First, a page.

I didn't really like Revenge at first. Yes, I kept watching it, but I wasn't utterly hooked the way I was with, say, Scandal. That gotta-watch-it feeling just wasn't there. But, for some reason, I never mustered the courage to relegate Revenge to my Netflix graveyard of half-watched shows I just couldn't stick with (R.I.P., Orange Is The New Black — yes, really).
Earlier on, I noticed that I had a huge gripe with all of the seemingly superfluous characters who came and went, dropping like flies. Among them: fake Amanda Clarke, Victoria's other son Patrick, and Daniel's love interest, Sara. The list goes on. It was like a revolving door of characters who stretched the plot too thin and summarily exited stage right. But, somewhere in the third season — I can't put my finger on exactly where — the show simply got a lot better. The reason: Emily Thorne and Victoria Grayson.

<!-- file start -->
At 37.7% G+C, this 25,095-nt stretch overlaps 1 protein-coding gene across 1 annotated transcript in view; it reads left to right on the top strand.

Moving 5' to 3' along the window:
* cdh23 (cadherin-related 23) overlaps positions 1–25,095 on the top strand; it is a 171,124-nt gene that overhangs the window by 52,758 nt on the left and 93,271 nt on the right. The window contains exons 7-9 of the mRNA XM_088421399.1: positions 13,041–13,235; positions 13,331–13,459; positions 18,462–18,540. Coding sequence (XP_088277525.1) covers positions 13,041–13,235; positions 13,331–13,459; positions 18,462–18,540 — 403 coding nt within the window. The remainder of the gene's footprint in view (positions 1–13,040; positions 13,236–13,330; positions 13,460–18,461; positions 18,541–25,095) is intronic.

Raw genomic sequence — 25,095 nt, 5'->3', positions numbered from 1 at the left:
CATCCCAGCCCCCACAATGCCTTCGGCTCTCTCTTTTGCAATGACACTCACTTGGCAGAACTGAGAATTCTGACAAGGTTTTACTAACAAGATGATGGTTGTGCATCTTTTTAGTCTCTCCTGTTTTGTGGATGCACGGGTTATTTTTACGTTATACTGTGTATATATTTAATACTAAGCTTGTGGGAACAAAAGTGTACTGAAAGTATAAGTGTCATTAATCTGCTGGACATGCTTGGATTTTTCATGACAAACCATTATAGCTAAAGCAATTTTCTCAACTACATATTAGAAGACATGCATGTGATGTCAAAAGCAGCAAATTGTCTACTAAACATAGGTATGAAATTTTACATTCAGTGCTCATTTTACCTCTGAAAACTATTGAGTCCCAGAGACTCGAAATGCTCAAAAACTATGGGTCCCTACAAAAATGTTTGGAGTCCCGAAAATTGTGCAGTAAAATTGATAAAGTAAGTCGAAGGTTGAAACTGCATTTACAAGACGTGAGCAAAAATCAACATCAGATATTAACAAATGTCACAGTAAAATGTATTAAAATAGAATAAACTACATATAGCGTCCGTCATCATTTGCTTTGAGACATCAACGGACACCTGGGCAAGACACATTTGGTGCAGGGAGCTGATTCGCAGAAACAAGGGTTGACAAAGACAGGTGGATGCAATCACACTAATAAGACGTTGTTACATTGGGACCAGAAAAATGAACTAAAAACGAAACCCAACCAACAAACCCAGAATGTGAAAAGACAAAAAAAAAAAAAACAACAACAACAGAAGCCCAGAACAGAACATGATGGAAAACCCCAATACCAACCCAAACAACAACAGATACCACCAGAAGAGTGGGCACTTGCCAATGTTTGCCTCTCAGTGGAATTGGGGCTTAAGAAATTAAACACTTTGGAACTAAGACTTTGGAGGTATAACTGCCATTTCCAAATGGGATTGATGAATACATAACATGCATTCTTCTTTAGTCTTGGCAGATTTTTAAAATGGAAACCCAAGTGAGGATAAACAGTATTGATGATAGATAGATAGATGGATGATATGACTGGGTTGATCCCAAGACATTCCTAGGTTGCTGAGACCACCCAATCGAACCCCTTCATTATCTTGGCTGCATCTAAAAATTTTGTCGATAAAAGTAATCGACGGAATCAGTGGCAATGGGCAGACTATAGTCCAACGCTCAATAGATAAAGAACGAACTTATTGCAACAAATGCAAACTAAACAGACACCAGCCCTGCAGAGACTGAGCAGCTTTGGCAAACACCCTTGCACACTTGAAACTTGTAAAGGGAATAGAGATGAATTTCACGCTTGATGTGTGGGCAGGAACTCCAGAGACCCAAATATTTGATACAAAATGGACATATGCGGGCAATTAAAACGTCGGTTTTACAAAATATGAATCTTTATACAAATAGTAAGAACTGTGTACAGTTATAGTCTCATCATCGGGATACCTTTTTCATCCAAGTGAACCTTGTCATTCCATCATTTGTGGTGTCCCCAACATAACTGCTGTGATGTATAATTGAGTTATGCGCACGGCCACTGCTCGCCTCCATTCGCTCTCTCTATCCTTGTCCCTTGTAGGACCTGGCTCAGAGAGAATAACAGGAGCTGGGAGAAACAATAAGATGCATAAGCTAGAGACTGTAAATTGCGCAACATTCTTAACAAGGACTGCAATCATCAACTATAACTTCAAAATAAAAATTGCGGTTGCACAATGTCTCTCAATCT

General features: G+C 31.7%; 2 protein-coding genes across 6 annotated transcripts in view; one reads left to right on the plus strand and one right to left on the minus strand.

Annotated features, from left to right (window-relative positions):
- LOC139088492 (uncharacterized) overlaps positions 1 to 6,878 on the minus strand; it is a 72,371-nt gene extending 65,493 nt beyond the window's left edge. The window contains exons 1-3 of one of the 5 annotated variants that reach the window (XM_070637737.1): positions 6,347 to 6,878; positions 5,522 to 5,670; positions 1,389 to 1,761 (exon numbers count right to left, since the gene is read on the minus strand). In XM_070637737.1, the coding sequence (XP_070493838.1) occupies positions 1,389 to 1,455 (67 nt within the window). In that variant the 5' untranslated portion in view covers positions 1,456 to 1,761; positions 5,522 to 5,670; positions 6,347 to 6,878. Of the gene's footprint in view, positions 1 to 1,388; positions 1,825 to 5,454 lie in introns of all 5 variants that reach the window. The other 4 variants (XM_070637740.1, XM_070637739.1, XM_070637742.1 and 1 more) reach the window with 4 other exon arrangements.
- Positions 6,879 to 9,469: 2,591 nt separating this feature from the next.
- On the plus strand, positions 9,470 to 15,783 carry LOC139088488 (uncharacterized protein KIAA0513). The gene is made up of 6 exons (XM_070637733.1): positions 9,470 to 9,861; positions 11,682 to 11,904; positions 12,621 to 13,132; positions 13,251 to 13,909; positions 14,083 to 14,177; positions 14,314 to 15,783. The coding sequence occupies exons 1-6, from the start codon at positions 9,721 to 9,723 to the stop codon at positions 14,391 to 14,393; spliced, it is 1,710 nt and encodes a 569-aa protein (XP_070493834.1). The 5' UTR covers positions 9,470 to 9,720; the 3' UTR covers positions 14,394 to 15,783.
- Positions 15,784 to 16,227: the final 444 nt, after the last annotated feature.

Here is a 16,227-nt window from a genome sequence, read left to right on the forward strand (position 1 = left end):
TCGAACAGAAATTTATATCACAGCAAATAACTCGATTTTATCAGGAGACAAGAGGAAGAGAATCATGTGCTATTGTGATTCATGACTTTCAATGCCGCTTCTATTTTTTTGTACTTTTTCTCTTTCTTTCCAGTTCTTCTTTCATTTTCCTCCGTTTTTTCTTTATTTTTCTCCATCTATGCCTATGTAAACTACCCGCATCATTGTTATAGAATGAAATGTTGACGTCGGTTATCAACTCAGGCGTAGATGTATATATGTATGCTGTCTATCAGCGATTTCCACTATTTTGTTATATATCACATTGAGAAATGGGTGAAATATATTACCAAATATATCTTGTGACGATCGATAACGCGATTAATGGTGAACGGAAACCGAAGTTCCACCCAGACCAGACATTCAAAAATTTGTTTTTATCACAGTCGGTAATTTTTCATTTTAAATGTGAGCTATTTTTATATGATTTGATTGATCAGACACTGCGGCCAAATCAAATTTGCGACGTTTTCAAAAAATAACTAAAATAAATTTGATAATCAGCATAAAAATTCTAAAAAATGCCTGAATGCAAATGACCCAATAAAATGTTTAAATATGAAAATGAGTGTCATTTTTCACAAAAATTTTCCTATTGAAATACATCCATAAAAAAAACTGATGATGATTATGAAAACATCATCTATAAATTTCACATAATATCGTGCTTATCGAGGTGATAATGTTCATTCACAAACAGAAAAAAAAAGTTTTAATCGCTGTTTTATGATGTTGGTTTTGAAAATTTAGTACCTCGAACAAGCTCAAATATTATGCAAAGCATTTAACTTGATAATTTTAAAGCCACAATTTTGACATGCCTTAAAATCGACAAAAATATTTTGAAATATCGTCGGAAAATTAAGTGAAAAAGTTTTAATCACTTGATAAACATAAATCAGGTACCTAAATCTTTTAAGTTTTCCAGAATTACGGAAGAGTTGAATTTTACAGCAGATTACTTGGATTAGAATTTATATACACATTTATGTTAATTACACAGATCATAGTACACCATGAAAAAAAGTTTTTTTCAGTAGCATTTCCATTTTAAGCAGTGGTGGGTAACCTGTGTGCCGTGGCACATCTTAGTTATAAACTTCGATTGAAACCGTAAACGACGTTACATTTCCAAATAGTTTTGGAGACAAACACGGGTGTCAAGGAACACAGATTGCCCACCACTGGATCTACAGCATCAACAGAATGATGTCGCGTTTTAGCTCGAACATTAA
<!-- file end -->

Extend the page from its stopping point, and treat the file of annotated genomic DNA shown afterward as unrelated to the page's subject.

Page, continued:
The tension between the two, of course, has been mounting since day one. But, now that Victoria knows Emily's real identity -- as well as her plan for revenge -- their storyline has become a nail-biter. How will Victoria expose her, and when will she do it? How far will she go to take down Emily, and vice versa? And, geez, how many more people are going to die in the crossfire?
The season three finale, which aired last Sunday, cemented my love for the two characters and their no-holds-barred, to-the-bitter-end mentalities toward each other. Victoria strangling Aiden and placing his dead body on Emily's couch was her boldest move yet -- a simultaneously morbid and entirely sad moment. But, then Emily gets her poetic justice by committing Victoria to a mental institution (coming full circle since Victoria committed Emily's mother, Kara, decades before). Ah, the beauty of a satisfying season finale, and a terrific cliffhanger to lead into the next. Thanks to Emily and Victoria, you better believe I'll be tuning in for season four.
As for how David Clarke's arguably off-the-deep-end return might play into Emily and Victoria's dynamic? Well, that's a whole 'nother can of worms.